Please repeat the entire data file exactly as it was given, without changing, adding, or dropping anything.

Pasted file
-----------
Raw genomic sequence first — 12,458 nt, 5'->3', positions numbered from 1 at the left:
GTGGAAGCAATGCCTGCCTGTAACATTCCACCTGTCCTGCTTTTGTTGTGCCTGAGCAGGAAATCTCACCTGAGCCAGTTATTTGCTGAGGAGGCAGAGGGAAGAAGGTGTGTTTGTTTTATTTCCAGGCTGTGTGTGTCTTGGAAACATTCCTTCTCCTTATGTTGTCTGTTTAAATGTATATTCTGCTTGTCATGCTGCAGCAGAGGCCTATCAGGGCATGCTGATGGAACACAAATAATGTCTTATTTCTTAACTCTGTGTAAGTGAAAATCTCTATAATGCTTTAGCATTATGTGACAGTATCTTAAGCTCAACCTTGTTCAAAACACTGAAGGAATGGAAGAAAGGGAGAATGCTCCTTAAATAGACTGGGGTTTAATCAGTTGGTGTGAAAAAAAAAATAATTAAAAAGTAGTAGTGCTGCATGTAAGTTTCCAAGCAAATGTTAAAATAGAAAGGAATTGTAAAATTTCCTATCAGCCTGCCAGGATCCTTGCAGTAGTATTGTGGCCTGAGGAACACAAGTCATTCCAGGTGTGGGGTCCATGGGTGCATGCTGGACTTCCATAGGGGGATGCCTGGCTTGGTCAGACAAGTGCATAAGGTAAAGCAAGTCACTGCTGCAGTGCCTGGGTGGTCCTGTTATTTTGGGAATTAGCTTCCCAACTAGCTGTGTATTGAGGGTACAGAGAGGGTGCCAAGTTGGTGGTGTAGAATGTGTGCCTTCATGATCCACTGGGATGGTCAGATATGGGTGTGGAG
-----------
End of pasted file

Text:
Raw genomic sequence first — 12,458 nt, 5'->3', positions numbered from 1 at the left:
GTGGAAGCAATGCCTGCCTGTAACATTCCACCTGTCCTGCTTTTGTTGTGCCTGAGCAGGAAATCTCACCTGAGCCAGTTATTTGCTGAGGAGGCAGAGGGAAGAAGGTGTGTTTGTTTTATTTCCAGGCTGTGTGTGTCTTGGAAACATTCCTTCTCCTTATGTTGTCTGTTTAAATGTATATTCTGCTTGTCATGCTGCAGCAGAGGCCTATCAGGGCATGCTGATGGAACACAAATAATGTCTTATTTCTTAACTCTGTGTAAGTGAAAATCTCTATAATGCTTTAGCATTATGTGACAGTATCTTAAGCTCAACCTTGTTCAAAACACTGAAGGAATGGAAGAAAGGGAGAATGCTCCTTAAATAGACTGGGGTTTAATCAGTTGGTGTGAAAAAAAAAATAATTAAAAAGTAGTAGTGCTGCATGTAAGTTTCCAAGCAAATGTTAAAATAGAAAGGAATTGTAAAATTTCCTATCAGCCTGCCAGGATCCTTGCAGTAGTATTGTGGCCTGAGGAACACAAGTCATTCCAGGTGTGGGGTCCATGGGTGCATGCTGGACTTCCATAGGGGGATGCCTGGCTTGGTCAGACAAGTGCATAAGGTAAAGCAAGTCACTGCTGCAGTGCCTGGGTGGTCCTGTTATTTTGGGAATTAGCTTCCCAACTAGCTGTGTATTGAGGGTACAGAGAGGGTGCCAAGTTGGTGGTGTAGAATGTGTGCCTTCATGATCCACTGGGATGGTCAGATATGGGTGTGGAG